Barry, Barry, Barry.
We've refrained from writing about the Barry Bonds trial until today, mostly because we are so unbelievably sick of the Homerun King* and all of his steroid related crap. But now, he
Knock us over with a feather.
Surprisingly, none of the counts under the indictment were for being a cheater cheater pumpkin eater. When he was originally indicted in December 2006, there were four charges of giving false testimony and one count of obstruction of justice. A second indictment added a whopping 10 more charges. However, in February of this year, the charges were scaled back to just a total of four - three for being a liar, and one for obstruction and trying to mislead the grand jury.
A jury of 8 women and 4 men found Bonds guilty today of one count of obstruction of justice. This conviction could come with 10 years in prison and/or a $250,000 fine. Chances are, he'll probably get house arrest or spend very little time in the pokey if he does have to go.
The jury could not, however, come to a decision on the other three counts of making false declarations (aka lying his ass off under oath) during his 2003 testimony in front of the grand jury. After 11 days of testimony, it took 3 and a half days before they came to their split decision.
The three counts that the jury was unable to come to a unanimous decision regarding were:
1: Whether or not Bonds lied about using something that he knew to be a steroid
2: If he lied about ever receiving anything that he understood to be human growth hormone (HGH)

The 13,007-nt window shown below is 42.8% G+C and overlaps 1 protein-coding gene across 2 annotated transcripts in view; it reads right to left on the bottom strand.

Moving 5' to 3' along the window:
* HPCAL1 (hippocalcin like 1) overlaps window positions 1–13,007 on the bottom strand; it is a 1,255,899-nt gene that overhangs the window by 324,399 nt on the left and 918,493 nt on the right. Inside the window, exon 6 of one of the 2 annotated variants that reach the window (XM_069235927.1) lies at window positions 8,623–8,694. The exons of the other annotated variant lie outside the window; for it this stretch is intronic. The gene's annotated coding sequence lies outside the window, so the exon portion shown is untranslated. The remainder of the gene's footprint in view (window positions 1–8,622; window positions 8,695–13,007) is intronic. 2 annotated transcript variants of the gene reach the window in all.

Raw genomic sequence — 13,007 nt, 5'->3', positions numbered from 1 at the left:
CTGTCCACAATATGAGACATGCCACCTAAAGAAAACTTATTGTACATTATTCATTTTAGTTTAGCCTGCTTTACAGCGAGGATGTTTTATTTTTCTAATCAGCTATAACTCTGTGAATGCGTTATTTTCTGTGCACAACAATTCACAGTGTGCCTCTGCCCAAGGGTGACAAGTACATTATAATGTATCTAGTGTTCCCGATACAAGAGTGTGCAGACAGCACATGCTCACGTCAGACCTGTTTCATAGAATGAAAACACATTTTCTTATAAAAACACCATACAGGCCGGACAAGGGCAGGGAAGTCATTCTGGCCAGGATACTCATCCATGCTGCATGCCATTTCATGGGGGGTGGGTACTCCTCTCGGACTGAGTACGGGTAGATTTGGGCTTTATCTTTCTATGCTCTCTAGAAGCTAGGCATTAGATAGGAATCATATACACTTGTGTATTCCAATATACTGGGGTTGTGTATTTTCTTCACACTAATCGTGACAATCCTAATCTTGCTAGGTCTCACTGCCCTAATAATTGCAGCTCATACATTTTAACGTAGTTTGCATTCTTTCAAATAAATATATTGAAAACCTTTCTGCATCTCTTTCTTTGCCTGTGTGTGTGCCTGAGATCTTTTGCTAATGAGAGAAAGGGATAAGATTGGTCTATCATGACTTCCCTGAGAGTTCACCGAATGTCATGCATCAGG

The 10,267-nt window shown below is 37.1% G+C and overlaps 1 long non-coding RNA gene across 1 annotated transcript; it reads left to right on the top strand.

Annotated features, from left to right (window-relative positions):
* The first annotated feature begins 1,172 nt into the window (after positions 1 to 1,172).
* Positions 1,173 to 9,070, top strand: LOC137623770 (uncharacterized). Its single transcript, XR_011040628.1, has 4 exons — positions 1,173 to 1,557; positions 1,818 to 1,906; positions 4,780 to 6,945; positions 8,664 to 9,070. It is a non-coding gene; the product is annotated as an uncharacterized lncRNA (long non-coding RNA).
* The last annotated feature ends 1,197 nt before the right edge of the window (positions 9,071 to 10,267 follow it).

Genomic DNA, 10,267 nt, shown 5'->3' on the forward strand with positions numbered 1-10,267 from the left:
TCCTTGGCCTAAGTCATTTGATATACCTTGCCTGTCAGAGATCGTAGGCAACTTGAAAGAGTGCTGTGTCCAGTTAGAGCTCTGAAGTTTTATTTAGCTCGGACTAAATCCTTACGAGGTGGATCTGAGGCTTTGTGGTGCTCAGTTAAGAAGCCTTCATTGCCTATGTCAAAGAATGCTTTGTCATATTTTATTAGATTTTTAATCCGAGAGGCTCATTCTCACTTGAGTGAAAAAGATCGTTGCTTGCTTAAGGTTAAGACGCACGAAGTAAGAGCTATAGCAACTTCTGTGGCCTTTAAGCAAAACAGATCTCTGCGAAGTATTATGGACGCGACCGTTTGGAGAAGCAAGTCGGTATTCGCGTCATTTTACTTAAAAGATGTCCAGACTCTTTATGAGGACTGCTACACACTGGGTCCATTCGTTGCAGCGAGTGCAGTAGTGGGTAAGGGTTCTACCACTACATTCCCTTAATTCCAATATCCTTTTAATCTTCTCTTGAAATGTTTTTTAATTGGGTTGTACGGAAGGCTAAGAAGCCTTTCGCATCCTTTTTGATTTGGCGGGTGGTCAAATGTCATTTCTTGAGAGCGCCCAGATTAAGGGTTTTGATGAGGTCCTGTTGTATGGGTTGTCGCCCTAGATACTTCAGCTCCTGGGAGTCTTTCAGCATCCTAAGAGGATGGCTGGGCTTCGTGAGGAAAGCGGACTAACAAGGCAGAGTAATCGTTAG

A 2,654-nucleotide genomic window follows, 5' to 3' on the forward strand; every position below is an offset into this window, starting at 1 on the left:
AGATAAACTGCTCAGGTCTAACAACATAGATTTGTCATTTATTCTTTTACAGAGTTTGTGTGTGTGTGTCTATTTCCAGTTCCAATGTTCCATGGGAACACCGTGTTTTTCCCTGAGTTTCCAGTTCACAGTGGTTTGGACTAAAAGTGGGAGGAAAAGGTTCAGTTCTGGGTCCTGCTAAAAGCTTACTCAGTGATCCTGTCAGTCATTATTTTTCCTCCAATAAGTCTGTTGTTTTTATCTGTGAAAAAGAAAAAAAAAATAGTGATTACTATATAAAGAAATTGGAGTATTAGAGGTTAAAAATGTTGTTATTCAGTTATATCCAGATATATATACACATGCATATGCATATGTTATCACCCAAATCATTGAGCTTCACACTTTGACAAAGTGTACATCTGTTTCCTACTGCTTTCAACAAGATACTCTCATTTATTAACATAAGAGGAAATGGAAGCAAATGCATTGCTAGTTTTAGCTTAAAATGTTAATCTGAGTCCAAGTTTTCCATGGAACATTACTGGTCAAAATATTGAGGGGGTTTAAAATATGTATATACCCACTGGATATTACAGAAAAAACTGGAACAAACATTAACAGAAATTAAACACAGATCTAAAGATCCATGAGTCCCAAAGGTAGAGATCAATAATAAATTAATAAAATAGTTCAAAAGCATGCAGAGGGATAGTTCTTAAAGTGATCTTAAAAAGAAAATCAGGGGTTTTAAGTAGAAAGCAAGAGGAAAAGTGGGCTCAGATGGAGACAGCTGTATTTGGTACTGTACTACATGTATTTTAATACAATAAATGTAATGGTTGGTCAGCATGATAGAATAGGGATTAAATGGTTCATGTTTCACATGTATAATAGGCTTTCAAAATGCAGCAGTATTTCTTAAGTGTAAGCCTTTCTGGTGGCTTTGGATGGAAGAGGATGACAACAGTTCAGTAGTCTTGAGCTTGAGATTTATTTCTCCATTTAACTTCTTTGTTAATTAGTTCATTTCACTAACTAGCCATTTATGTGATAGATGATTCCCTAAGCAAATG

And 3: If he lied about ever receiving injections from anyone other than his doctor.
He came VERY close on a vote of 11-1 to being convicted of that third count as well, as a witness claimed that she saw Barry get an injection in the stomach from former trainer Greg Anderson. The one count of obstruction that he was convicted on was based on his grand jury testimony being found to be "intentionally evasive, false, or misleading." The statement that Bonds gave to the grand jury that the jury found to be misleading/evasive was:
"That's what keeps our friendship [referring to Anderson]. You know, I am sorry, but that -- you know, that -- I was a celebrity child, not just in baseball by my own instincts. I became a celebrity child with a famous father. I just don't get into other people's business because of my father's situation, you see ..."
Um, ok. When in doubt, blame having a famous ballplayer for a dad, and your childhood for mistakes you make as an adult. Makes total sense. I would have found him guilty as well for making zero sense on the stand and making me try to decipher what the hell he was talking about.
In any case, the homerun king* has pretty much lost the respect of most baseball fans, writers, hall of famers, and anyone else who is not Barry Bonds. He has a few fans left, and in some ways, rightfully so. It's hard to deny that he was a phenomenal player - hitting 762 career homeruns, being a 7 time MVP, 8 time Gold Glove winner, and 14 time All-Star. Who can forget how he hit 71 bombs in 2001? It's sad to know that for the majority of those accomplishments, he was juicing up like crazy, and that all of those feats will forever be branded with an asterisk*. It almost makes you feel bad for him. Almost.